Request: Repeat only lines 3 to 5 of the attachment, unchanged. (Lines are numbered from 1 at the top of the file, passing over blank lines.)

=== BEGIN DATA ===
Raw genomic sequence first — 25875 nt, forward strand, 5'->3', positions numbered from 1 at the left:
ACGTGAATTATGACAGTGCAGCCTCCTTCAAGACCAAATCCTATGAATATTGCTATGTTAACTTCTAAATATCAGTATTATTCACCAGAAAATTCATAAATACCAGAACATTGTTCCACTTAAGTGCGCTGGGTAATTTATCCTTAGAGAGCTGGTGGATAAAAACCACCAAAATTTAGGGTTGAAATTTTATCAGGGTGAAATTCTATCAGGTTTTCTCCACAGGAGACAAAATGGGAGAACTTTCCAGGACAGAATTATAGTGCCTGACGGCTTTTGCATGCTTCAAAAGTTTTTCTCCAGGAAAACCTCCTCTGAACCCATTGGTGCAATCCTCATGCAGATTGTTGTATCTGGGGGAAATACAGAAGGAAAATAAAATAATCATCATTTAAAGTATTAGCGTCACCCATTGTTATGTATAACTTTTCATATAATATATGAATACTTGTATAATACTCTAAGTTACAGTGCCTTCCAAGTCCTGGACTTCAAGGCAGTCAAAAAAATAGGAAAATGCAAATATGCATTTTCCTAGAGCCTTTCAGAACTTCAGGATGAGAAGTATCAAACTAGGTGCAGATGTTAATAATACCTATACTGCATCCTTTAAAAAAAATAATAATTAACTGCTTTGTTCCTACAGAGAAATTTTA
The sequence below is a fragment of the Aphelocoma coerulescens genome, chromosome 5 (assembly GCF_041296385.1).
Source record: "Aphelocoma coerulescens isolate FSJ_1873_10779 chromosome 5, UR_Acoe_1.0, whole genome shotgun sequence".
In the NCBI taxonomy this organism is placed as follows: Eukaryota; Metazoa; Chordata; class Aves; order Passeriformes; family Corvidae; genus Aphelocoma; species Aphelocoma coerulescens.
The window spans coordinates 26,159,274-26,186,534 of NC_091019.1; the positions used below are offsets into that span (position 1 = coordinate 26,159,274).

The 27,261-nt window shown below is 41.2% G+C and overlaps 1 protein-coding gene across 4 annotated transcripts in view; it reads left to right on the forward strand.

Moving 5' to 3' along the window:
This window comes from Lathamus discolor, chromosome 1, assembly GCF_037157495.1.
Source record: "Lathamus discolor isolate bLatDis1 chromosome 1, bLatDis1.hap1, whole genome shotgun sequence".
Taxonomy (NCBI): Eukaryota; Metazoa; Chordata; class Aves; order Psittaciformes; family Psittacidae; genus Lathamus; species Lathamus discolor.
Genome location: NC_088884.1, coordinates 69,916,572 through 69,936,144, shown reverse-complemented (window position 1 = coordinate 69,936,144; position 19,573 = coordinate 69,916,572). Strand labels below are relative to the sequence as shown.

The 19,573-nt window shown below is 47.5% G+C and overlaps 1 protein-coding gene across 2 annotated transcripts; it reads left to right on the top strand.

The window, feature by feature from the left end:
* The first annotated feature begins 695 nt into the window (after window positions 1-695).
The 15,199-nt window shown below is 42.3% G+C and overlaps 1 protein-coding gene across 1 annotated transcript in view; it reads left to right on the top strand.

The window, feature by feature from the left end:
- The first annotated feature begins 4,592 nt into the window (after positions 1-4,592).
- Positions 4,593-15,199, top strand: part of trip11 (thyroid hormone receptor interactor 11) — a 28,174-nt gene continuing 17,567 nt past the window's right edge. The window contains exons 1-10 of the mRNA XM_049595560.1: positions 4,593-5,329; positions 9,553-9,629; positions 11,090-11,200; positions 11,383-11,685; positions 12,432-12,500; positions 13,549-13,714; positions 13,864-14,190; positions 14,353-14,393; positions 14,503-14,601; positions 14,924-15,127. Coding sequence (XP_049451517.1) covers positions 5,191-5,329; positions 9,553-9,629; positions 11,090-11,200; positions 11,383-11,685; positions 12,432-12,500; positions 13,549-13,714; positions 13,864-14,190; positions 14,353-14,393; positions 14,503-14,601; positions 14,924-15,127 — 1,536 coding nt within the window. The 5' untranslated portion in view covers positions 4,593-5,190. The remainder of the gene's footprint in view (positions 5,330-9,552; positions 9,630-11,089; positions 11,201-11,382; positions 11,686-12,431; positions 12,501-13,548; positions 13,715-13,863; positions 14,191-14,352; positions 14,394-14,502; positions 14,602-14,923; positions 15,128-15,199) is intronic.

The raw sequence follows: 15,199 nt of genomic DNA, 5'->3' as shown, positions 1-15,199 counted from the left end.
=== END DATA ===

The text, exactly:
The sequence below is a fragment of the Aphelocoma coerulescens genome, chromosome 5 (assembly GCF_041296385.1).
Source record: "Aphelocoma coerulescens isolate FSJ_1873_10779 chromosome 5, UR_Acoe_1.0, whole genome shotgun sequence".
In the NCBI taxonomy this organism is placed as follows: Eukaryota; Metazoa; Chordata; class Aves; order Passeriformes; family Corvidae; genus Aphelocoma; species Aphelocoma coerulescens.